BIS, the Bank for International Settlements, is working towards implementing a digital currency that would replace cash. There doesn’t appear to be any ideological concerns against this. Instead, it becomes a matter of details.
1. More On The International Banking Cartel
For more on the banking cartel, check this page. The Canadian Government, like so many others, has sold out the independence and sovereignty of its monetary system to foreign interests. BIS, like its central banks, exceed their agenda and try to influence other social agendas. See who is really controlling things, and the common lies that politicians and media figures tell. Now, the bankers work with the climate mafia and pandemic pushers to promote their mutual goals of control and debt slavery.
2. Important Links
BIS Digital Currency Paper
BIS Video Promoting Digital Currency
Citi On Digital Currency (Video)
Digital Currency Discussion, India(Video)
Various Digital Currency Options
World Affairs Council On Digital Currency (Video)
Bank For International Settlements Innovation Hub
BIS on digital innovation options
3. BIS Working Our Details Of Digital Currency
- Adrian, T and T Mancini Griffoli (2019): “The rise of digital money”, IMF FinTech Notes, no 19/001, July.
- Auer, R and R Böhme (2020): “The technology of retail central bank digital currency”, BIS Quarterly Review,
March, pp 85–100.
- Auer, R, G Cornelli and J Frost (2020): Rise of the central bank digital currencies: drivers, approaches and
technologies”, BIS Working Papers, no 880, August.
- Auer, R, P Haene and H Holden (2020): Multi CBDC arrangements and the future of cross-border payments,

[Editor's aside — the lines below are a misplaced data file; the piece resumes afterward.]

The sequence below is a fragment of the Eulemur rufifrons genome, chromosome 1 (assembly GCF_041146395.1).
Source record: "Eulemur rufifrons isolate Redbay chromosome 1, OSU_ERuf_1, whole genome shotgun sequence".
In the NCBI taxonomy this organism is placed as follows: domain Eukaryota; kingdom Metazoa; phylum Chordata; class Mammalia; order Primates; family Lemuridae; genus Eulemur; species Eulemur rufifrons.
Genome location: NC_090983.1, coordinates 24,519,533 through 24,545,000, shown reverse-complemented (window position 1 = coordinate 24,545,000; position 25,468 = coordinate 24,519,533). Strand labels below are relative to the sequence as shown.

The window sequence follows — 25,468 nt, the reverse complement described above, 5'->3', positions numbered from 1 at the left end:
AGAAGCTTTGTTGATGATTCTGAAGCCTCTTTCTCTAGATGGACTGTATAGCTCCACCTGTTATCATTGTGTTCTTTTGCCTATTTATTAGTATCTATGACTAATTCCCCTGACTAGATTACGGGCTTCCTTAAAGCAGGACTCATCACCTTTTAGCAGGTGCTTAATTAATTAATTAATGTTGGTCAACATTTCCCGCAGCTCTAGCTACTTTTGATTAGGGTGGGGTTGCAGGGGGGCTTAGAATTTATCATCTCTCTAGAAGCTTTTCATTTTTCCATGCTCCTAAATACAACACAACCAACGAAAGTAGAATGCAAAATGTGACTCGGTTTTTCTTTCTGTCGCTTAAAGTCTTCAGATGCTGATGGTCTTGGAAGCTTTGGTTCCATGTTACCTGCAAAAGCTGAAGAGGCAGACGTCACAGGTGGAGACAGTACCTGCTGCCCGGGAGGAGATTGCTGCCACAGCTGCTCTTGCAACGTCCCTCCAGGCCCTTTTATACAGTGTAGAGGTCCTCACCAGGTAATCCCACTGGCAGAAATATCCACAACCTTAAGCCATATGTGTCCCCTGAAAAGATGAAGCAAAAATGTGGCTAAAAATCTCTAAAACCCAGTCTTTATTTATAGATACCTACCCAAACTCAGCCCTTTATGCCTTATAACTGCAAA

BIS papers, forthcoming.
- Bank of Canada (2020): Contingency planning for a central bank digital currency, February.
- Bank of Canada and Monetary Authority of Singapore (2019): Enabling cross-border high value transfer
using distributed ledger technologies, May.
- Bank of England (2020): Central bank digital currency: opportunities, challenges and design, March.
- Bank of Thailand and Hong Kong Monetary Authority (2020): Inthanon-LionRock: leveraging distributed
ledger technology to increase efficiency in cross-border payments, January.
- Bech, M and R Garratt (2017): “Central bank cryptocurrencies”, BIS Quarterly Review, September, pp 55–
- Bindseil, U (2020): “Tiered CBDC and the financial system”, ECB Working Paper Series, no 2351, January.
- Boar, C, H Holden and A Wadsworth (2020): “Impending arrival – a sequel to the survey on central bank
digital currency”, BIS Papers, no 107, January.
- Bossone, B (2001): “Should banks be narrowed?”, IMF Working Papers, WP/01/159, October.
- Brunnermeier, M, H James and J-P Landau (2019): “The digitalization of money”, NBER Working Papers, no
- Committee on Payments and Market Infrastructures (2018): Cross-border retail payments, February.
——— (2020): Enhancing cross-border payments: building blocks of a global roadmap, July.
- Committee on Payments and Market Infrastructures and Markets Committee (2018): Central bank digital
- Committee on Payments and Market Infrastructures and World Bank Group (2020): Payment aspects of
financial inclusion in the fintech era, April.
- Committee on Payment and Settlement Systems (2003): The role of central bank money in payment